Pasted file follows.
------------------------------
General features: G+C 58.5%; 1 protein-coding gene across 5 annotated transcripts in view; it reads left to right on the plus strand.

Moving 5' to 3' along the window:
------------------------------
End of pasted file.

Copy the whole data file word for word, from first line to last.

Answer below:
General features: G+C 58.5%; 1 protein-coding gene across 5 annotated transcripts in view; it reads left to right on the plus strand.

Moving 5' to 3' along the window: